I’m excited to share my new Christmas essay with you. Before that, three quick announcements:
- My book launch party is on Sunday at Wheaton College at 2:30pm CST. If you’re in the area, please RSVP and join us!
- The event will also be streamed live on my Facebook page. (For friends in Ethiopia, that will be 11:30pm.)
- Flourishing on the Edge of Faith is now officially available at BitterSweet and Amazon. The audiobook will be released soon!
I hope to see you Sunday! Now back to Christmas…
I’m a shameless lover of Christmas. I love the music, the movies, the trees, lights, and cookies. But I confess that remembering the birth of Jesus feels extra special to me this year.
In its unchanging simplicity and infinite mystery, this is what Christmas is all about: God wants relationship with us.
In fact, God so deeply desires relationship with us that God became one of us. Jesus’s biographer Matthew captures the meaning of this holy birth in a single word: Jesus is “Emmanuel” or “God-with-us” (Matthew 1:23).
Perhaps this strikes some of us as obvious and unexciting. If you’ve grown up with electricity, flicking on the bathroom light at night probably feels extremely mundane. But if you’ve never experienced electricity before, a light switch is pure magic and life-changing.
Here’s the electricity of Christmas. After we’ve ignored, rejected, or replaced the Creator of the universe with lesser loves, God doesn’t get our attention with fear or force. God signals God’s entry into our world with the cries of a baby in an animal shelter. God shrinks to our level, suits up in our skin, and embraces our vulnerability. In fact, God risks being completely overlooked by us because God becomes so utterly ordinary – an infant born to impoverished parents in a rural village.
God wants relationship with us.
In a time of broken relationships and war, these five words bring tears to my eyes and ignite genuine awe in my soul. Their truth blows my mind and renews my desire to open my entire being to God.
But there’s an overlooked backstory to the Christmas story that shows why this event is truly so astonishing. Few have stopped and thought about this for the last 2,000 years. It’s the story of Jesus’s grandmas.
A Shocking History
Following Jewish custom, Matthew introduces Jesus to us with a genealogy of Jesus’s ancestors. This seemingly boring list of names was actually a potent way of telling us where Jesus came from — who his people are and the story he’s bringing to completion.
But Matthew does two genuinely shocking things in Jesus’s genealogy. First, he includes women – Jesus’s great-great-grandmas. This wasn’t something historians typically did in patriarchal cultures. Second, Matthew includes disreputable women in Jesus’s genealogy — women who carried stories of rejection, abuse, abandonment, violence, and disaster.
Who were these women, and why did Matthew choose to highlight them as key links in Jesus’s family tree? Allow me to retell their stories as recorded in Hebrew scripture.
Grandma Tamar was married to a man named Er. We’re not told if he was unfaithful or violent or something else. But Er was known as a “wicked” man and died young. As a vulnerable widow, Tamar was then sexually exploited by her brother-in-law Onan, who also mysteriously died. In response, Tamar’s father-in-law Judah kicked her out of the family.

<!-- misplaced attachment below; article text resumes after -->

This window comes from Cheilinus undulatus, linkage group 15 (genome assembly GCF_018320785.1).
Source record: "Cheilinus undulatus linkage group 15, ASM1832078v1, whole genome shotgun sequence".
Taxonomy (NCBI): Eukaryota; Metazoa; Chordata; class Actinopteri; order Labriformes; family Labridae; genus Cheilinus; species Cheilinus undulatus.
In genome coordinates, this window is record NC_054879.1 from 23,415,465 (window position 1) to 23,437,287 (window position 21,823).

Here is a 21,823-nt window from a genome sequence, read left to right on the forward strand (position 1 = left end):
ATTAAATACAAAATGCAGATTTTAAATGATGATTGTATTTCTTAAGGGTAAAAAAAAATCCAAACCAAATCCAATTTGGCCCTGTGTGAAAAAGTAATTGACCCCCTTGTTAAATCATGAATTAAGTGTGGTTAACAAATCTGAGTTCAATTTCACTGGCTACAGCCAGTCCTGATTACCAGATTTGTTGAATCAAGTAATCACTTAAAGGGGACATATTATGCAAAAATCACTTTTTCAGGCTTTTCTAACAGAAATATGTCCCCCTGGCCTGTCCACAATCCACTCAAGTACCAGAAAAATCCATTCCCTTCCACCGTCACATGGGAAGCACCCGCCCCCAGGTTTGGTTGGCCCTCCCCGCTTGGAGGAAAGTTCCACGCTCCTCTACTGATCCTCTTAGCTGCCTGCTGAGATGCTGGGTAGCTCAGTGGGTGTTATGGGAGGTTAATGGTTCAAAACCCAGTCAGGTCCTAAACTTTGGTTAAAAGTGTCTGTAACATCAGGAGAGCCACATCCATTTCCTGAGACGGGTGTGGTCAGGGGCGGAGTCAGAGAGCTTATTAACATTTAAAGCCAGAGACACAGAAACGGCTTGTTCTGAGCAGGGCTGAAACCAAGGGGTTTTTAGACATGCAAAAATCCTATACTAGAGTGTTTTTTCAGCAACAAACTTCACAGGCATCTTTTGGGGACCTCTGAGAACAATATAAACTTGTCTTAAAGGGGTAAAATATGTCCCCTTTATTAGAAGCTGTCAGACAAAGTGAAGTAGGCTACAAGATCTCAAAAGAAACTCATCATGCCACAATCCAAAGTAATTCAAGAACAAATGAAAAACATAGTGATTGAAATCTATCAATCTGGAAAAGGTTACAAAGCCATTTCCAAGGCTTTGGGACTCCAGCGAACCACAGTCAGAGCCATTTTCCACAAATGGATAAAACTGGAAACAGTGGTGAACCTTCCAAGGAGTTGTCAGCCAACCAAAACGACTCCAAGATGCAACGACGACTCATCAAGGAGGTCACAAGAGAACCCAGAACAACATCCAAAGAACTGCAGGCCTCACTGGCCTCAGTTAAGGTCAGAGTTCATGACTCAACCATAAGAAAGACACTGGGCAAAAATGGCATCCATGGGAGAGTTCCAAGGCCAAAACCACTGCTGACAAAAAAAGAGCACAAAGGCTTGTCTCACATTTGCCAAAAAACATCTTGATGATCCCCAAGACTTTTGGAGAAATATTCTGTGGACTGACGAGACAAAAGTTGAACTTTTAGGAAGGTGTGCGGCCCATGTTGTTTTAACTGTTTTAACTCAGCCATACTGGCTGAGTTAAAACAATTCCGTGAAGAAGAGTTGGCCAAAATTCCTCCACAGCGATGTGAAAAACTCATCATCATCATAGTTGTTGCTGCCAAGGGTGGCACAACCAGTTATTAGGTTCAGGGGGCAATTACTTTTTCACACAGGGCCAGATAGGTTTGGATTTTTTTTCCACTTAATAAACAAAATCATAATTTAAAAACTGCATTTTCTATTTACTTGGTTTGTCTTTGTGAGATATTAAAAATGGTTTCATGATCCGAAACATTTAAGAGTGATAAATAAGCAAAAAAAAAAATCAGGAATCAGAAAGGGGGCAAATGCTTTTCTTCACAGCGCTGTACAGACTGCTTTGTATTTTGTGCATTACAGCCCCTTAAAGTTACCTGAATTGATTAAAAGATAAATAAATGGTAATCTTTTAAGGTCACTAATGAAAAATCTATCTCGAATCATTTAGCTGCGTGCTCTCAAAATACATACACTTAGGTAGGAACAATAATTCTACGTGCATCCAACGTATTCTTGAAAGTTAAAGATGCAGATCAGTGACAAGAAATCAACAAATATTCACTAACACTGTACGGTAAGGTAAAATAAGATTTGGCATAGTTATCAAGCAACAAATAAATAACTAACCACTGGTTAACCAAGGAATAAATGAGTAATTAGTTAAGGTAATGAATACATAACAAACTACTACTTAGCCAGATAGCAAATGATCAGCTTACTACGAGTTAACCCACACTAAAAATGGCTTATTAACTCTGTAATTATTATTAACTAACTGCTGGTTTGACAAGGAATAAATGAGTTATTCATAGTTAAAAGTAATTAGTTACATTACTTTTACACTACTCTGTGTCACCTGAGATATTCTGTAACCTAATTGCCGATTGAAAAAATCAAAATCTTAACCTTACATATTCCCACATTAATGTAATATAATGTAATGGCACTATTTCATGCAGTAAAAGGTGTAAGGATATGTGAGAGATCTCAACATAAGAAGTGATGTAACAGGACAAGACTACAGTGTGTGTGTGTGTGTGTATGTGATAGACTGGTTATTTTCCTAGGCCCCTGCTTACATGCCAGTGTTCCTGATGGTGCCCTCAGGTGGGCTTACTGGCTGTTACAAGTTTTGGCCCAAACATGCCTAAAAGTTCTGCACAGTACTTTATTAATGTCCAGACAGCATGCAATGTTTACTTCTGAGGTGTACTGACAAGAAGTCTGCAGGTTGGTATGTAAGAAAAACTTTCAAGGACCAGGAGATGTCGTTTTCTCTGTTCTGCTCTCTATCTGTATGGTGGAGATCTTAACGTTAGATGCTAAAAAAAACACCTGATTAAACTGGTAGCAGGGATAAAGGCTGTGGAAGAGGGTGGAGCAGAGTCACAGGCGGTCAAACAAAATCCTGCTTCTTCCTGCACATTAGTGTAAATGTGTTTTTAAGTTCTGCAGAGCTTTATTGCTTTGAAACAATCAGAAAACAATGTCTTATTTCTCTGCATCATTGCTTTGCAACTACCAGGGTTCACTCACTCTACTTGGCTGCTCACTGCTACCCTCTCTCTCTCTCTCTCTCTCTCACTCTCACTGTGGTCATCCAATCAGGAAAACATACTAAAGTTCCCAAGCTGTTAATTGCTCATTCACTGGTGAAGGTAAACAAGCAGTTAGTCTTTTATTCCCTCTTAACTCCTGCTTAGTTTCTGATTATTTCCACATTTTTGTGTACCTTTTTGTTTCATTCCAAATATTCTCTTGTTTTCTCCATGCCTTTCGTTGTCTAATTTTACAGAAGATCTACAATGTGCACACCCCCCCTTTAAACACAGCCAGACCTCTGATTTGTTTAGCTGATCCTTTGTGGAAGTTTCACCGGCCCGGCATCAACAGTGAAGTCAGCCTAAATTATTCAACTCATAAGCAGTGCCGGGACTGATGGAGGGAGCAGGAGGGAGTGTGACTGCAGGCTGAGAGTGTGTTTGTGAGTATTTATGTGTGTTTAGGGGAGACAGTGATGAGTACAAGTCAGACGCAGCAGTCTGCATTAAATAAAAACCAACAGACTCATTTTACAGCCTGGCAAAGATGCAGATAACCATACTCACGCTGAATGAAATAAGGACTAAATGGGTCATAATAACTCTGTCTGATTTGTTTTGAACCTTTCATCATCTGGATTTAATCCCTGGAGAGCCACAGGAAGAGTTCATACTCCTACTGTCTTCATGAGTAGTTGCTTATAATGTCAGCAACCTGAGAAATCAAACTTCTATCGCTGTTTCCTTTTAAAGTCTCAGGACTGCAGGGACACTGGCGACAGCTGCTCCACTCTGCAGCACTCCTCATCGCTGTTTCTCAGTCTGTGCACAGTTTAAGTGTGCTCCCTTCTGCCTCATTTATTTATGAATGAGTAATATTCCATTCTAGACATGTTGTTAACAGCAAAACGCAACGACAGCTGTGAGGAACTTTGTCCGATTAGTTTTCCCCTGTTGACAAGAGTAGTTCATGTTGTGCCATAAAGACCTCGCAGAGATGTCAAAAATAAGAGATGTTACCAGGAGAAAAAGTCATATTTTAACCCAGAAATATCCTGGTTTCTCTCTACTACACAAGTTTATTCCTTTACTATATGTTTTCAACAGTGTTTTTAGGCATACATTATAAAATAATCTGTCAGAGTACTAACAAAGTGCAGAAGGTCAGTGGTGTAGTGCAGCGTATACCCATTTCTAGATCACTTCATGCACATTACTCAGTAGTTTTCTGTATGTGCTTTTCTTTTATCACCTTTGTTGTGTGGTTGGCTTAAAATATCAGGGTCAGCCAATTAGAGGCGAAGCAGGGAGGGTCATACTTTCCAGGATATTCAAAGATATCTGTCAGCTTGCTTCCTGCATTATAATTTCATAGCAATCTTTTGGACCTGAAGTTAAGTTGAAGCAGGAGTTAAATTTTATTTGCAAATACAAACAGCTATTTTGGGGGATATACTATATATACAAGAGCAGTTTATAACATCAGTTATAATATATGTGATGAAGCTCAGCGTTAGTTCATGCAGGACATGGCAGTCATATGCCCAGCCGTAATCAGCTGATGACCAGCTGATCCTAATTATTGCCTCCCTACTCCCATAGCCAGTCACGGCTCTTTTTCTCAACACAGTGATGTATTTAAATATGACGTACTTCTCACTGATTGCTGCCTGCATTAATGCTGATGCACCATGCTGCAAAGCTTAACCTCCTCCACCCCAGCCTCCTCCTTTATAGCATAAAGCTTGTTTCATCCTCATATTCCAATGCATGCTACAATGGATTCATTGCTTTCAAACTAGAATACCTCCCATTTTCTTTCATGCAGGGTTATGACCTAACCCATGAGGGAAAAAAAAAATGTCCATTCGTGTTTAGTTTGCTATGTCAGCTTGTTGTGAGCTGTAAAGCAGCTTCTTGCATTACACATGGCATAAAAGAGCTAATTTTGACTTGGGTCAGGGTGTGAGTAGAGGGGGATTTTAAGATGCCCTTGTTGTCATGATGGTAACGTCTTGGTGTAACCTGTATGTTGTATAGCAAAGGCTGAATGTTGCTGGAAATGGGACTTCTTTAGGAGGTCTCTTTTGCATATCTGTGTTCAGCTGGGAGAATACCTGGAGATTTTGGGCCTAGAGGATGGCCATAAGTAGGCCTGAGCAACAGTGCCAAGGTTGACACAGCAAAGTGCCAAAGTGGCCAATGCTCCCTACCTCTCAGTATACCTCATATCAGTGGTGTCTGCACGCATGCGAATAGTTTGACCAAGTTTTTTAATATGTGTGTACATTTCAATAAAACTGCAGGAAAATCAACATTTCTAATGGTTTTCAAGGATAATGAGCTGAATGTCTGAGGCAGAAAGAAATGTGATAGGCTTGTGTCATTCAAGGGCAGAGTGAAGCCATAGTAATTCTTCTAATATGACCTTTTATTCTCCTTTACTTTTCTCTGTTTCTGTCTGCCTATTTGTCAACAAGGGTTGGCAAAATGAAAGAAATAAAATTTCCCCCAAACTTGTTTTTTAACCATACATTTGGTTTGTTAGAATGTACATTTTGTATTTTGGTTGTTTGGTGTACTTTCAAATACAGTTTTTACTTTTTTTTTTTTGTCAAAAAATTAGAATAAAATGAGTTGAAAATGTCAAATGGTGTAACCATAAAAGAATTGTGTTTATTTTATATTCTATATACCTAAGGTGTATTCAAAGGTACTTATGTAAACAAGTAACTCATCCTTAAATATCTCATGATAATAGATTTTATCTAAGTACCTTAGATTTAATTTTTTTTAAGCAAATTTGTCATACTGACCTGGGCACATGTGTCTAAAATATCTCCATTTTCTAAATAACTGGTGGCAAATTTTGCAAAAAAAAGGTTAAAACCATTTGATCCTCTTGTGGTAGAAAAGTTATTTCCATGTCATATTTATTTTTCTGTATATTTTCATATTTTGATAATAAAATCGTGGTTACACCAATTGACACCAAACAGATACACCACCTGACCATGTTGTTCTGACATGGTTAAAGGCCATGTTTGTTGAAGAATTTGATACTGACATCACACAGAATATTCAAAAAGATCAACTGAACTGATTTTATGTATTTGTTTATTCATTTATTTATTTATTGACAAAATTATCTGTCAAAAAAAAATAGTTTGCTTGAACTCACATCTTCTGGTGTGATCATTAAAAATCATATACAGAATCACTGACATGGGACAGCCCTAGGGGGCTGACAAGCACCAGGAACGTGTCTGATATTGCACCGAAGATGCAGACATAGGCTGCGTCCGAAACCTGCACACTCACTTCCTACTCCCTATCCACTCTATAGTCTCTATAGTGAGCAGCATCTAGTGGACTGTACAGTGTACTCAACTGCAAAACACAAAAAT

Understandably, Tamar never forgave Judah. In fact, she waited for years to take her revenge. Eventually, Tamar disguised herself as a prostitute, seduced Judah, and became pregnant with his baby.
A transactional man, Judah didn’t care who this woman was or that she might get pregnant. He discarded her again. But when he learned that his unmarried daughter-in-law was pregnant, he actually wanted Tamar back – to burn her to death as a dirty whore.
Tamar’s story is heartbreaking and familiar. She is blamed for her suffering, rejected, and only ever wanted when it’s for a man’s sexual pleasure or violent punishment.
Tamar ends up narrowly escaping being murdered and gives birth to twins. But nothing more is said about Tamar. Her story simply breaks off. There’s no happy ending, and she’s seemingly abandoned to history – forever nothing more than a fragment of exploitation, abandonment, and bitter family conflict.
Selling sex is the link between Tamar and Jesus’s next grandma. Every time Grandma Rahab is mentioned in the Bible, she’s called “the prostitute” – with the exception of Matthew’s genealogy. Imagine if every time your name was mentioned, it always came with the tagline “the shameful failure.”
But Rahab was worse than that. She was a Canaanite. Moses had commanded Israel, “You must destroy them totally. Make no treaty with them, and show them no mercy.” Canaanites were seen as dirty and dangerous, so Moses insisted that committing genocide against them was an existential necessity for Israel (Deuteronomy 7:2-4). Sadly, this way of thinking remains all too familiar today.
When two Isrealite spies visited her brothel, Rahab was terrified. Understandably, she offered to betray her own people in exchange for her family’s safety. After the slaughter, Rahab lived among the Israelites and made a family with an Israelite man.